Frigid Iowa weather will help Trump gain traction for 2024 nomination, Republican strategist says
Falling temperatures and snow in Iowa will disrupt the best efforts of candidates vying for the Republican nomination, handing the advantage to campaigns with the most solid base game, according to one of the state’s top strategists.
And that means Donald Trump, said Jimmy Centers, who is not aligned with either candidate.
Iowans will meet Monday during caucuses to choose their favorite candidates as a polar vortex sends temperatures into the low single digits.
Centers said Iowans were strong types who took their responsibilities seriously and gathered in all weathers.
“But a robust organization can ensure that no matter the weather forecast, your supporters still come and get all the support they need to get to caucus on a cold January evening,” he said.
Snow will fall in the Iowa state capital of Des Moines on Monday evening. Heavy snow has disrupted presidential campaigns and more frigid weather is forecast for the coming week
Republican strategist Jimmy Centers, who is not aligned with either candidate, said Ron DeSantis (left) had built an impressive ground game in the state, but that Donald Trump had spent the past eight years campaigning in Iowa, leaving him had an advantage in cold weather.
That gives Trump an advantage, he added, just ahead of Florida Gov. Ron DeSantis.
“DeSantis has built a very strong organization, with caucus location captains for every location in the state,” said Centers, former communications director for Iowa Gov. Kim Reynolds.
“In any other year, that would be the gold standard for a caucus organization. Former President Trump’s team has the advantage of working in the state for eight years and building deep, meaningful relationships across the state.”
Monday and Tuesday brought heavy snowfall to the state, upending travel plans and forcing campaigns to cancel events.
Nikki Haley, who has been rising in the polls, left an appearance in Sioux City on Monday due to “travel issues.”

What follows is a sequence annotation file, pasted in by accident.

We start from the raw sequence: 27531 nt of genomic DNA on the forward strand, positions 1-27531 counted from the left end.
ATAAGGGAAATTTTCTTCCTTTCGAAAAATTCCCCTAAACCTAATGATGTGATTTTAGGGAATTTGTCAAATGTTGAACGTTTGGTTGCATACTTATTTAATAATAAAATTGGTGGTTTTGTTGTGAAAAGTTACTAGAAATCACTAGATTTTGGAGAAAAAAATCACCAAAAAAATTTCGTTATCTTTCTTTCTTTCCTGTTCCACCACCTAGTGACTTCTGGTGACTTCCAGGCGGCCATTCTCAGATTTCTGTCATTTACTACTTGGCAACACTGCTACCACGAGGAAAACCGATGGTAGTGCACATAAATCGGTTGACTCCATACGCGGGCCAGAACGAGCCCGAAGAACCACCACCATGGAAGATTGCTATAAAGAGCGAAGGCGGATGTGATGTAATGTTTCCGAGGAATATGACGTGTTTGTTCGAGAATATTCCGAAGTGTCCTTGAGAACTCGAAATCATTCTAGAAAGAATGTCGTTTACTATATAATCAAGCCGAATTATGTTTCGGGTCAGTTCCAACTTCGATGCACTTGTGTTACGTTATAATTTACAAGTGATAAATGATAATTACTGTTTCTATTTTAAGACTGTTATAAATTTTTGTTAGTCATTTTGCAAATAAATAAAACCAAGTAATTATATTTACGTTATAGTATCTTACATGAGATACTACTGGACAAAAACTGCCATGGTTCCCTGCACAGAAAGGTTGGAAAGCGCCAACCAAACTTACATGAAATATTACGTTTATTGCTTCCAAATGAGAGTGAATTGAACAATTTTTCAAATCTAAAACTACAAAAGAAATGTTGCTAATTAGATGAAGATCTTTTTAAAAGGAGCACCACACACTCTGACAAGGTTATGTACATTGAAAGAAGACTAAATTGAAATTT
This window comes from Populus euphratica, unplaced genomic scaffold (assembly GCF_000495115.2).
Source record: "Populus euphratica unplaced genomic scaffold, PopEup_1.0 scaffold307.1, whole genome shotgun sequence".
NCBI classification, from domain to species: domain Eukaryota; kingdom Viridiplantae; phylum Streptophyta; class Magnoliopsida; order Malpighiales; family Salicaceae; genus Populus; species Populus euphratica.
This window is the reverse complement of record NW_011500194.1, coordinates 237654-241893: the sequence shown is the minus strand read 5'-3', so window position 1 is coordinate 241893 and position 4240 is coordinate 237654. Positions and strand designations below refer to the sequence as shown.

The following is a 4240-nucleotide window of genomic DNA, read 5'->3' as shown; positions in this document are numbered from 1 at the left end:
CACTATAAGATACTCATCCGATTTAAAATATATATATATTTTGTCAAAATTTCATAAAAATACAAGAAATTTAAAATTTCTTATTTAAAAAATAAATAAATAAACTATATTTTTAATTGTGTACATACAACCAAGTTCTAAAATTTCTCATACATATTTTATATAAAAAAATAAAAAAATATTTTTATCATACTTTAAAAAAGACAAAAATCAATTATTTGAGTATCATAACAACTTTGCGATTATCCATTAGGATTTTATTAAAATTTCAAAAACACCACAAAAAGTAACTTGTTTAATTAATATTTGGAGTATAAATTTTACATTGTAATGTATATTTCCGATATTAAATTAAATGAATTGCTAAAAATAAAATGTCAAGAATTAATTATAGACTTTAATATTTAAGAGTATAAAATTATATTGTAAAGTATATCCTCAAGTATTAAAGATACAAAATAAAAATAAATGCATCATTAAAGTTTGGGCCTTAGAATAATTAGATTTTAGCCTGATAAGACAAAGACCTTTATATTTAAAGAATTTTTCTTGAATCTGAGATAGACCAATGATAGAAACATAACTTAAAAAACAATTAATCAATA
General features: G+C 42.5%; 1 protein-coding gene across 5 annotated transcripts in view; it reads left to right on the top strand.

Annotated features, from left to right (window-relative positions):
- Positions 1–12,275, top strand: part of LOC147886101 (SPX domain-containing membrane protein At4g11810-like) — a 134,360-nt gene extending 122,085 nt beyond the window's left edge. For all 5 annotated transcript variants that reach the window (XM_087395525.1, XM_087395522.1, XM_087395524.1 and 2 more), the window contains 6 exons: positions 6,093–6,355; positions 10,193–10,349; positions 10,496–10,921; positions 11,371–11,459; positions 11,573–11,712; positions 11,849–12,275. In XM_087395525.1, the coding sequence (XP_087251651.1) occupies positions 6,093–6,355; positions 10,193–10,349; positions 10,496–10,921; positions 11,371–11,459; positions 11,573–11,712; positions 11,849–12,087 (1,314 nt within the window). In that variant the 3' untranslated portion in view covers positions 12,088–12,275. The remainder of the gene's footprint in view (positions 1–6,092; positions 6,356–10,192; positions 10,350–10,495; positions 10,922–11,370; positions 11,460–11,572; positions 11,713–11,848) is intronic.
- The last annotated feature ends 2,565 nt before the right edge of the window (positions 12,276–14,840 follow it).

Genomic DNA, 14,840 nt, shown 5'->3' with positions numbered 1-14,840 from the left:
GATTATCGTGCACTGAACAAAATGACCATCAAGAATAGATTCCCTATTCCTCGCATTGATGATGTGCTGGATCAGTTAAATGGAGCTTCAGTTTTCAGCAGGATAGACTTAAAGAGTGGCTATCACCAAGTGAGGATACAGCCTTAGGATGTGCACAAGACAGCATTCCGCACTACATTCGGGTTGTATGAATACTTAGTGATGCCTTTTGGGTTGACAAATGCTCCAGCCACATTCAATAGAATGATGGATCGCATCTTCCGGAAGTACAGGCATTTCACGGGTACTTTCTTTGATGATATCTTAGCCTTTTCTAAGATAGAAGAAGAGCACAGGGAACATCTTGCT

Trump’s campaign was also hit. With the former president set to appear in court on Tuesday, he planned to send a team of high-profile supporters across the state.
But his former press secretary Sarah Sanders and her father Mike Huckabee, who won the caucus in 2012, postponed their Monday meeting in eastern Iowa.
TV star Roseanne Barr was stuck in Hawaii after her flights were canceled, forcing her to make an appearance via video instead of in person on Tuesday.
The state is still under a winter storm warning, and as much as six inches could fall through Wednesday.
Nikki Haley canceled a campaign event in western Iowa on Monday due to heavy snow
Winter Storm Finn began dumping snow on western Iowa overnight Monday, canceling the 2024 Republican hopeful Nikki Haley’s am event in Sioux City, Iowa due to weather
Then it gets really cold.
A polar vortex – a vast area of high pressure and cold air over the North Pole, causing polar winds to flow across the US – means a high of just five degrees could occur on Monday, making it the coldest caucus on record.
It may be even colder in some places, especially around 7 p.m. when the caucuses begin.
“I’ll just grin and bear it,” DeSantis told reporters in Iowa during a briefing Monday.
“I looked at the forecast and saw the negative 2 (temperature forecast. I’m just bringing an extra layer.”
His campaign and an allied political action committee have spent huge sums building a ground game to get supporters to caucuses, meetings where they publicly select a candidate.
Dave Vasquez, of the Never Back Down super PAC, said it spent nine months building a grassroots infrastructure that was the best organized in Iowa.
A man shovels snow in front of Horizon Family Restaurant, where Nikki Haley was scheduled to hold a Monday morning event in Sioux City, Iowa, located in the western part of the state
A resident shovels snow in Urbandale, Iowa, Tuesday morning
“We are well prepared for any challenge on caucus night, including severe weather,” he said.
“Our community of district captains, volunteers and supporters know exactly who to call for a ride and who to turn to, regardless of the weather.”
For Trump, the challenge could be his huge lead in the polls in the state. He is polling around 50 percent, giving him a lead of 30 points or more over his rivals.
What if supporters look at the icy roads and decide that Trump can lose a few votes and still cruise to victory?
A senior adviser said: ‘I think complacency is a legitimate concern. It’s the one thing we’ve consistently emphasized.”
But he added that the campaign spent weeks planning transportation issues to ensure supporters could reach caucus locations.